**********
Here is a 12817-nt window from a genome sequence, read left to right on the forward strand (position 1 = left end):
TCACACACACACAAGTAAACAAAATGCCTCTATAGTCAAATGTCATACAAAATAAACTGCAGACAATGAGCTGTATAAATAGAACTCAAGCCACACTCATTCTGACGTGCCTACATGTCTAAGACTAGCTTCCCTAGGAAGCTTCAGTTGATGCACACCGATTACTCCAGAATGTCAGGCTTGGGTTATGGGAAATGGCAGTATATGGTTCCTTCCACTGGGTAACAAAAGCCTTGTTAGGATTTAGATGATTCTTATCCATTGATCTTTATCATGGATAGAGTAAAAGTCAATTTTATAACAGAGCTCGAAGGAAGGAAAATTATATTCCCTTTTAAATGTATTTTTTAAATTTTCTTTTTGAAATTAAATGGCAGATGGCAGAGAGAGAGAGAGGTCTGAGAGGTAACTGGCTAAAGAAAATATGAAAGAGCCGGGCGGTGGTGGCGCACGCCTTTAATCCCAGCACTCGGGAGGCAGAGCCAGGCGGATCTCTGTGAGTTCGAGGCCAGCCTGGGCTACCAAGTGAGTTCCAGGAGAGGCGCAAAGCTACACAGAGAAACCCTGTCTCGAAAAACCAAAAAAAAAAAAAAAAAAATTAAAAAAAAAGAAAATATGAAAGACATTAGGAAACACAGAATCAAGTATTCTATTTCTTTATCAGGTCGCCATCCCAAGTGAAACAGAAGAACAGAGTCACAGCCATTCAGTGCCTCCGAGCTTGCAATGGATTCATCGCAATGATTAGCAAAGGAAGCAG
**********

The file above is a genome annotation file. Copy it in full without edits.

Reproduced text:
Here is a 12817-nt window from a genome sequence, read left to right on the forward strand (position 1 = left end):
TCACACACACACAAGTAAACAAAATGCCTCTATAGTCAAATGTCATACAAAATAAACTGCAGACAATGAGCTGTATAAATAGAACTCAAGCCACACTCATTCTGACGTGCCTACATGTCTAAGACTAGCTTCCCTAGGAAGCTTCAGTTGATGCACACCGATTACTCCAGAATGTCAGGCTTGGGTTATGGGAAATGGCAGTATATGGTTCCTTCCACTGGGTAACAAAAGCCTTGTTAGGATTTAGATGATTCTTATCCATTGATCTTTATCATGGATAGAGTAAAAGTCAATTTTATAACAGAGCTCGAAGGAAGGAAAATTATATTCCCTTTTAAATGTATTTTTTAAATTTTCTTTTTGAAATTAAATGGCAGATGGCAGAGAGAGAGAGAGGTCTGAGAGGTAACTGGCTAAAGAAAATATGAAAGAGCCGGGCGGTGGTGGCGCACGCCTTTAATCCCAGCACTCGGGAGGCAGAGCCAGGCGGATCTCTGTGAGTTCGAGGCCAGCCTGGGCTACCAAGTGAGTTCCAGGAGAGGCGCAAAGCTACACAGAGAAACCCTGTCTCGAAAAACCAAAAAAAAAAAAAAAAAAATTAAAAAAAAAGAAAATATGAAAGACATTAGGAAACACAGAATCAAGTATTCTATTTCTTTATCAGGTCGCCATCCCAAGTGAAACAGAAGAACAGAGTCACAGCCATTCAGTGCCTCCGAGCTTGCAATGGATTCATCGCAATGATTAGCAAAGGAAGCAG